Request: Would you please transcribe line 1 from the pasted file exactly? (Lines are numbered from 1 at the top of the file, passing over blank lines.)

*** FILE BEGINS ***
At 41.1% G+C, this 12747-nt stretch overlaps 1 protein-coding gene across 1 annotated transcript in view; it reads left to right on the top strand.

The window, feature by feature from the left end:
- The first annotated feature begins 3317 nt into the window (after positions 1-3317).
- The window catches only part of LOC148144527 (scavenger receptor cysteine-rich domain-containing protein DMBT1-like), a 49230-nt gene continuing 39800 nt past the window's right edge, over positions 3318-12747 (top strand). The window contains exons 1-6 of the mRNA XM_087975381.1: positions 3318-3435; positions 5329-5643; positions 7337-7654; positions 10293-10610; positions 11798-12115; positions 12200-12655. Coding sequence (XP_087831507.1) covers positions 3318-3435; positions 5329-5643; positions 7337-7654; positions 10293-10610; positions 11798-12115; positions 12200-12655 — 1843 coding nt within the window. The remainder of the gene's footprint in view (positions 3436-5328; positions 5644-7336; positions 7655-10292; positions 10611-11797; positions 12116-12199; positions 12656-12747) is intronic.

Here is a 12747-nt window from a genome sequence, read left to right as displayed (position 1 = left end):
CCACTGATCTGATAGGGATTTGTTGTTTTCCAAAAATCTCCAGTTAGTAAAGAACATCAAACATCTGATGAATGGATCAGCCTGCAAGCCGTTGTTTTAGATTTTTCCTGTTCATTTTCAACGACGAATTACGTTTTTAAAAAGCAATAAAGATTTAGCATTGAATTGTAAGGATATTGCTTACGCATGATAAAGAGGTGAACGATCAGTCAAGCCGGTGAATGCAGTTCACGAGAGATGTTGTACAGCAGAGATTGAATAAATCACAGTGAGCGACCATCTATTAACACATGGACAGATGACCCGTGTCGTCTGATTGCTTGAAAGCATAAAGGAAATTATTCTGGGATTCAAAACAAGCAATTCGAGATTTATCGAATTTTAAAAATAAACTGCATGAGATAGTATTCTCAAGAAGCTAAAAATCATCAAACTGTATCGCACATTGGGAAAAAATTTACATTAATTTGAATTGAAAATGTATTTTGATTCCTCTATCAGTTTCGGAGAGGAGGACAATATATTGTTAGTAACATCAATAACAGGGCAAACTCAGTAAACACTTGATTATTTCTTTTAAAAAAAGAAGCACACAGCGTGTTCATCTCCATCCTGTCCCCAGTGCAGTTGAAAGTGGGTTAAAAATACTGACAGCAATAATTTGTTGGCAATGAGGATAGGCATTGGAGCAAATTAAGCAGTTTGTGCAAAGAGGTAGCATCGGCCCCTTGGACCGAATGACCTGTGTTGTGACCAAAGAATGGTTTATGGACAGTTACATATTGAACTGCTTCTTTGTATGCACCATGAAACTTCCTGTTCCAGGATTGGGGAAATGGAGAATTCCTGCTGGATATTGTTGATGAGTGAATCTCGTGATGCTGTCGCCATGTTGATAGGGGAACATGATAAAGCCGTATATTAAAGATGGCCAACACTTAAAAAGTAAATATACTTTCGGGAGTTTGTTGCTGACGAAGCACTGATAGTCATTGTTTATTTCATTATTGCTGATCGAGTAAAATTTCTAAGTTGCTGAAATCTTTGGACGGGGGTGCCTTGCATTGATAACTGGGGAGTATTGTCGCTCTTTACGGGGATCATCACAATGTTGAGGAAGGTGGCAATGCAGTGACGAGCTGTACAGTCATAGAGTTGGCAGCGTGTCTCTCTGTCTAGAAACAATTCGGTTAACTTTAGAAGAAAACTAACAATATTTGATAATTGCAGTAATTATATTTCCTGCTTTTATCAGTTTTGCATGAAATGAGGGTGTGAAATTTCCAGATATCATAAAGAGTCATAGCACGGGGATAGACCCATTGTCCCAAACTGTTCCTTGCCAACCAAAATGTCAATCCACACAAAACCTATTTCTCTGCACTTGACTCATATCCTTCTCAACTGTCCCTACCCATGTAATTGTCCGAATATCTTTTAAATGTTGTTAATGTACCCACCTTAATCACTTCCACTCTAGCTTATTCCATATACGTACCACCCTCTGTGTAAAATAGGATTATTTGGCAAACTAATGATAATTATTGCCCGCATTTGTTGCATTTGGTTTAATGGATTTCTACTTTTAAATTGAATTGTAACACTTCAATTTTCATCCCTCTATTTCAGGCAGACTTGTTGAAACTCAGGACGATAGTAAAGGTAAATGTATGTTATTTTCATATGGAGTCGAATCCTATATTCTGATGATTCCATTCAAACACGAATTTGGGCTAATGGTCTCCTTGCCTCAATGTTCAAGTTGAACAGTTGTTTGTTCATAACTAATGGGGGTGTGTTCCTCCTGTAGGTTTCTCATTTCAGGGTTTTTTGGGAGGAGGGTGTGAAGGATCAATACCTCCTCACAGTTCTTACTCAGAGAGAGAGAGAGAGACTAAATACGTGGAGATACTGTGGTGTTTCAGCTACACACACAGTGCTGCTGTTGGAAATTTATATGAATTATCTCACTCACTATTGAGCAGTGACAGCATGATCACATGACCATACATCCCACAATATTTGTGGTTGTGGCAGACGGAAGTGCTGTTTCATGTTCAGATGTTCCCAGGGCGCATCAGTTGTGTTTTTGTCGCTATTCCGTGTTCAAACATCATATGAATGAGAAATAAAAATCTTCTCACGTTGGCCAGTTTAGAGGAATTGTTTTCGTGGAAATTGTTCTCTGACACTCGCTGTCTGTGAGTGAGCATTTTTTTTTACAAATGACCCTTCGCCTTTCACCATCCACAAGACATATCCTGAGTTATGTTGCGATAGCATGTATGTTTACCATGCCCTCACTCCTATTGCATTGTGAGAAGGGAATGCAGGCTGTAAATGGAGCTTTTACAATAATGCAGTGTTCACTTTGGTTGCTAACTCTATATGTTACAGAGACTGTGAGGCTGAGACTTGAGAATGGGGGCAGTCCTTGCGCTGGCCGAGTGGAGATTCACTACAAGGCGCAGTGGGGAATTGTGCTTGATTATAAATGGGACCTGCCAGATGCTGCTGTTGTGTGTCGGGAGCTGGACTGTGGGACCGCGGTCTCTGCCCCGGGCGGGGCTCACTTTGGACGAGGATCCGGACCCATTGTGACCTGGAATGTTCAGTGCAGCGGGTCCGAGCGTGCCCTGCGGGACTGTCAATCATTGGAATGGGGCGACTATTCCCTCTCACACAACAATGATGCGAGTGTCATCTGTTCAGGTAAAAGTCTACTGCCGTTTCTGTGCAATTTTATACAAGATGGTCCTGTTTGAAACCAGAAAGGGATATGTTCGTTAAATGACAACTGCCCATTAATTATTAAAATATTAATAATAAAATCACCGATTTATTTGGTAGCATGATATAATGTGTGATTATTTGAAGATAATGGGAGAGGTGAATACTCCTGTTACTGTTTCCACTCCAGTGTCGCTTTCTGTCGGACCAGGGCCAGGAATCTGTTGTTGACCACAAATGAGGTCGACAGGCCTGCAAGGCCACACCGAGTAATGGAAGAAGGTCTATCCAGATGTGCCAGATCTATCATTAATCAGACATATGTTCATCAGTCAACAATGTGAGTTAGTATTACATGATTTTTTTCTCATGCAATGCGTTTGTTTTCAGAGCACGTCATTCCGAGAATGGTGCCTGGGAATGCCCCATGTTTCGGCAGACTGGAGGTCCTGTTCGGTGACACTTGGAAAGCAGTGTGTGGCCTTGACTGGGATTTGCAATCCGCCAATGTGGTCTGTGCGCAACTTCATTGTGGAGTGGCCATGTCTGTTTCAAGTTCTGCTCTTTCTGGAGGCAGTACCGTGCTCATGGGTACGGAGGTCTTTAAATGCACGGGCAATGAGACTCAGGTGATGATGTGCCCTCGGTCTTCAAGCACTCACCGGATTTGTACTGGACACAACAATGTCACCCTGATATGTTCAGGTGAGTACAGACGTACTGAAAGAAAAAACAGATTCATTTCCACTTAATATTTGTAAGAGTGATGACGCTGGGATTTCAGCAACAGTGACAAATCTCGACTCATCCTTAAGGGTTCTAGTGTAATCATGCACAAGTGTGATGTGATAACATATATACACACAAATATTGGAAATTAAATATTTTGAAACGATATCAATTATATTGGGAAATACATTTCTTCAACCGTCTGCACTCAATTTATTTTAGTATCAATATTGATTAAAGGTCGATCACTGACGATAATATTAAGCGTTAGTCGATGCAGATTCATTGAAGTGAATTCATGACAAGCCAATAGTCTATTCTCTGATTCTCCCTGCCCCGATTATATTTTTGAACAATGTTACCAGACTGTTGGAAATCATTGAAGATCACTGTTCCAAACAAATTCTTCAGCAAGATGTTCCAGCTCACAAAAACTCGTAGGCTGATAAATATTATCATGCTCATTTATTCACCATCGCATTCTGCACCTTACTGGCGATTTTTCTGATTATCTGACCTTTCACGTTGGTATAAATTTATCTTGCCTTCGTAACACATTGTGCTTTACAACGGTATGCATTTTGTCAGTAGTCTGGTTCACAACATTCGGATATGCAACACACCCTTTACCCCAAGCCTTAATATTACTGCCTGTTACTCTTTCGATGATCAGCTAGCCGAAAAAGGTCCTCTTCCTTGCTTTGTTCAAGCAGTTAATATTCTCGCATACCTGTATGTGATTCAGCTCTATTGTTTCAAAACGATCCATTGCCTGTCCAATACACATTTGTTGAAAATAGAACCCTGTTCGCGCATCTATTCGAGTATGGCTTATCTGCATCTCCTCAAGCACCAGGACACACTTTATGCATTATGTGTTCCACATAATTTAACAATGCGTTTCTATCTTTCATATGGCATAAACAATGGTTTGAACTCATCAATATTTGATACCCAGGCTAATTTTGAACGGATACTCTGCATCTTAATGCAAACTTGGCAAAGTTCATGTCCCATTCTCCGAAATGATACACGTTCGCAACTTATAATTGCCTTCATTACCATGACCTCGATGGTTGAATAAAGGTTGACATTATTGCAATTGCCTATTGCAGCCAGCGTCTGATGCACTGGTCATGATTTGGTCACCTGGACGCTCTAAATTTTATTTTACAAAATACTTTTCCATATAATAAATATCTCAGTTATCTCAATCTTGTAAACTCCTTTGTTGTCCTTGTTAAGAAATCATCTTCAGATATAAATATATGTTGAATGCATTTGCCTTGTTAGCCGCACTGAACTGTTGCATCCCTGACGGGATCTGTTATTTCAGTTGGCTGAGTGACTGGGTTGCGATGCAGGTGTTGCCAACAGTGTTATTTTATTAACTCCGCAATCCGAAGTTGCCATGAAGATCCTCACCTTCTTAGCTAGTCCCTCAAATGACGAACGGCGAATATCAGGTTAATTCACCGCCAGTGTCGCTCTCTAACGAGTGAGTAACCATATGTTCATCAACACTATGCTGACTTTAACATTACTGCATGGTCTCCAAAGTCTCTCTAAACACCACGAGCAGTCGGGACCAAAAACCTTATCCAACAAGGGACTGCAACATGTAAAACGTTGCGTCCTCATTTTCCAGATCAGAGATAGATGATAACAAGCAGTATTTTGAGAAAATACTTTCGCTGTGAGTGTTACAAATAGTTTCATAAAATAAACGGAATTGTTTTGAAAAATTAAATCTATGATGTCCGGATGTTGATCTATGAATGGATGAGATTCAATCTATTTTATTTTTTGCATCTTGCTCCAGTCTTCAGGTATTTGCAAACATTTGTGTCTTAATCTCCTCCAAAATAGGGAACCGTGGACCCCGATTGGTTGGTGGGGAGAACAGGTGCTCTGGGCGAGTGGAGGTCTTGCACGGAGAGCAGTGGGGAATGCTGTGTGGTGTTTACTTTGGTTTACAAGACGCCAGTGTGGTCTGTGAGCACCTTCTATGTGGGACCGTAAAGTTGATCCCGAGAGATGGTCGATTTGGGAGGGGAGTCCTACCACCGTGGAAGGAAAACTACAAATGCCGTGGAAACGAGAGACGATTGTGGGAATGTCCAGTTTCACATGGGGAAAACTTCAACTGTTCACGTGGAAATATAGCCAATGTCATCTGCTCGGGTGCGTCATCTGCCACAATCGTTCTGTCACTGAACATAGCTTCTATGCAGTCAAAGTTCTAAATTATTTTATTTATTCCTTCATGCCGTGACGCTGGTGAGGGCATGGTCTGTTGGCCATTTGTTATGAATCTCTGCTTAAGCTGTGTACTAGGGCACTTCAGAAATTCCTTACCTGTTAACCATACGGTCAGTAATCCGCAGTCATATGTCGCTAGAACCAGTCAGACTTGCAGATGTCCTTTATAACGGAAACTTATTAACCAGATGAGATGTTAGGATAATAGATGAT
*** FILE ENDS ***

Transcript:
At 41.1% G+C, this 12747-nt stretch overlaps 1 protein-coding gene across 1 annotated transcript in view; it reads left to right on the top strand.